Please note that I do NOT mean for those questions to be accusatory or insulting. I'm trying to understand why you couldn't find the documentation about --ignore-file.
Defining your own types
ack allows you to define your own types in addition to the predefined
types. This is done with command line options that are best put into an
.ackrc file − then you do not have to define your types over and over
again. In the following examples the options will always be shown on
one command line so that they can be easily copy & pasted.
ack −−perl foo searches for foo in all perl files. ack −−help=types
tells you, that perl files are files ending in .pl, .pm, .pod or .t. So
what if you would like to include .xs files as well when searching for
−−perl files? ack −−type−add perl:ext:xs −−perl foo does this for you.
−−type−add appends additional extensions to an existing type.
If you want to define a new type, or completely redefine an existing
type, then use −−type−set. ack −−type−set eiffel:ext:e,eiffel defines
the type eiffel to include files with the extensions .e or .eiffel. So
to search for all eiffel files containing the word Bertrand use ack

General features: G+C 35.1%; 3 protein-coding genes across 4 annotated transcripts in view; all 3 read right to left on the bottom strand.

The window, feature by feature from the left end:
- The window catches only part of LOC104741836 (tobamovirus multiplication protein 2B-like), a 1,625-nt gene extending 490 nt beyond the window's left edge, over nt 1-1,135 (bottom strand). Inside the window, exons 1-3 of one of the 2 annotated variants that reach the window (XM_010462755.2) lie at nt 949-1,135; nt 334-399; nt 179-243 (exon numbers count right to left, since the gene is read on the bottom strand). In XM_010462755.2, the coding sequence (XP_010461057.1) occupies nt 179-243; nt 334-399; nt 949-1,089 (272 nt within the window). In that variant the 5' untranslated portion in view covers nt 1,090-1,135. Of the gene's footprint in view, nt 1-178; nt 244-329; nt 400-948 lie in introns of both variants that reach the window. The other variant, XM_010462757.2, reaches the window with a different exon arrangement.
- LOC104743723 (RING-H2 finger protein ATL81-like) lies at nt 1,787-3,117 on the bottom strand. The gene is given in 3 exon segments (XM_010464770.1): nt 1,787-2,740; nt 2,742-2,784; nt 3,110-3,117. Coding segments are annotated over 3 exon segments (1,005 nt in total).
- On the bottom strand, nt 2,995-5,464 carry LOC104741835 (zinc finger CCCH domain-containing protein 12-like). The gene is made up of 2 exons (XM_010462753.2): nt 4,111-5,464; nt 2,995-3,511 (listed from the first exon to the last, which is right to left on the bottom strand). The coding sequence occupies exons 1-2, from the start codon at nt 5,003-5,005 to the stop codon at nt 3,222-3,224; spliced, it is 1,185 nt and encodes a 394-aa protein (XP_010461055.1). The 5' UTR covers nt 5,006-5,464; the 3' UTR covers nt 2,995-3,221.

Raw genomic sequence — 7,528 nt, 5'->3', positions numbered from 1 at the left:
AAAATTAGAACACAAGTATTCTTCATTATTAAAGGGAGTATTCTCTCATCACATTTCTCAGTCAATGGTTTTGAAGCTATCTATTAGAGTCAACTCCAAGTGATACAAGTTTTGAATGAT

−−type−set eiffel:ext:e,eiffel −−eiffel Bertrand. As usual, you can
also write −−type=eiffel instead of −−eiffel. Negation also works, so
−−noeiffel excludes all eiffel files from a search. Redefining also
works: ack −−type−set cc:ext:c,h and .xs files no longer belong to the
When defining your own types in the .ackrc file you have to use the
or writing on separate lines
The following does NOT work in the .ackrc file:
In order to see all currently defined types, use −−help−types, e.g.
ack −−type−set backup:ext:bak −−type−add perl:ext:perl −−help−types
In addition to filtering based on extension (like ack 1.x allowed), ack
2 offers additional filter types. The generic syntax is −−type−set
TYPE:FILTER:FILTERARGS; FILTERARGS depends on the value of FILTER.
is filters match the target filename exactly. It takes exactly one
argument, which is the name of the file to match.
ext filters match the extension of the target file against a list
of extensions. No leading dot is needed for the extensions.
match filters match the target filename against a regular
expression. The regular expression is made case insensitive for
firstlinematch matches the first line of the target file against a
regular expression. Like match, the regular expression is made
More filter types may be made available in the future.